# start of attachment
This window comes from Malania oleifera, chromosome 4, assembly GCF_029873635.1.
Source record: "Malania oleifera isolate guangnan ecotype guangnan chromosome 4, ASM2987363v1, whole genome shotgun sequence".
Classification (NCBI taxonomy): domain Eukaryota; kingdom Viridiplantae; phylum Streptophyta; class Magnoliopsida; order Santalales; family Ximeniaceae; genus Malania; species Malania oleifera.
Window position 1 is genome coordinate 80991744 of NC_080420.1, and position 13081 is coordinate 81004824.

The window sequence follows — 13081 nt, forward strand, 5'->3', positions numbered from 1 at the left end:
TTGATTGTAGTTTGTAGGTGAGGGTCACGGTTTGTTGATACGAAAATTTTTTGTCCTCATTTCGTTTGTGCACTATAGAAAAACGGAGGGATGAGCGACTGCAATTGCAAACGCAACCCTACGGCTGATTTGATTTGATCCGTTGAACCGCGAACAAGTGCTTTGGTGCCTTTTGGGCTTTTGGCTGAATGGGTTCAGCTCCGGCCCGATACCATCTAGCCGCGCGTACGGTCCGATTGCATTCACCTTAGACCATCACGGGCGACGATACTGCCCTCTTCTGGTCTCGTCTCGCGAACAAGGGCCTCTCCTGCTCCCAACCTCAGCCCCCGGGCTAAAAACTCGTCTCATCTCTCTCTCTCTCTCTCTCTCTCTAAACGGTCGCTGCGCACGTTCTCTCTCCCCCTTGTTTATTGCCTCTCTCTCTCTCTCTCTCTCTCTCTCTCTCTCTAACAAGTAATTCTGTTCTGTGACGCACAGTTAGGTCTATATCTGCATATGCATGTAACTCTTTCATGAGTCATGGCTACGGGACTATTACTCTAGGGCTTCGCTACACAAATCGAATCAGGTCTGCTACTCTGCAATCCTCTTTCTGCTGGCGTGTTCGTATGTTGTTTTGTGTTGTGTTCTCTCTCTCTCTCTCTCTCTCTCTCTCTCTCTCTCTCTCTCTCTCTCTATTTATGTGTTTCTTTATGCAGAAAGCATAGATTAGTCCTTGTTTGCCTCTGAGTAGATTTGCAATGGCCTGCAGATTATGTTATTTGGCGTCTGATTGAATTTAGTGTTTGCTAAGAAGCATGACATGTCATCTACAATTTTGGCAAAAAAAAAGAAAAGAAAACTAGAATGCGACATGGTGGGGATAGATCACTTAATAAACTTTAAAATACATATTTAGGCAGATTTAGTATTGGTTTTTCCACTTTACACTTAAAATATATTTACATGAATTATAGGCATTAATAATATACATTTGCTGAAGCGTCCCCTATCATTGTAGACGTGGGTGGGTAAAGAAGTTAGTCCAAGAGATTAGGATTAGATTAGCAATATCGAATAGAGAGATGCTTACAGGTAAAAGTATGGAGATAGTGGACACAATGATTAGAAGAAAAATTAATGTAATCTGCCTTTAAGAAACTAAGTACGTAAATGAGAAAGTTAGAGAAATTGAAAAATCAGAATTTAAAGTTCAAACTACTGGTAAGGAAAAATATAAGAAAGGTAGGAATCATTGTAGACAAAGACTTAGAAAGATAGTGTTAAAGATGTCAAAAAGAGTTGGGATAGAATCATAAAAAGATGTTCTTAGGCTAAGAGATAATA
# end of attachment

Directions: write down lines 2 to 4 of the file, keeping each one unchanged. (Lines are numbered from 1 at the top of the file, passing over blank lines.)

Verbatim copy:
Source record: "Malania oleifera isolate guangnan ecotype guangnan chromosome 4, ASM2987363v1, whole genome shotgun sequence".
Classification (NCBI taxonomy): domain Eukaryota; kingdom Viridiplantae; phylum Streptophyta; class Magnoliopsida; order Santalales; family Ximeniaceae; genus Malania; species Malania oleifera.
Window position 1 is genome coordinate 80991744 of NC_080420.1, and position 13081 is coordinate 81004824.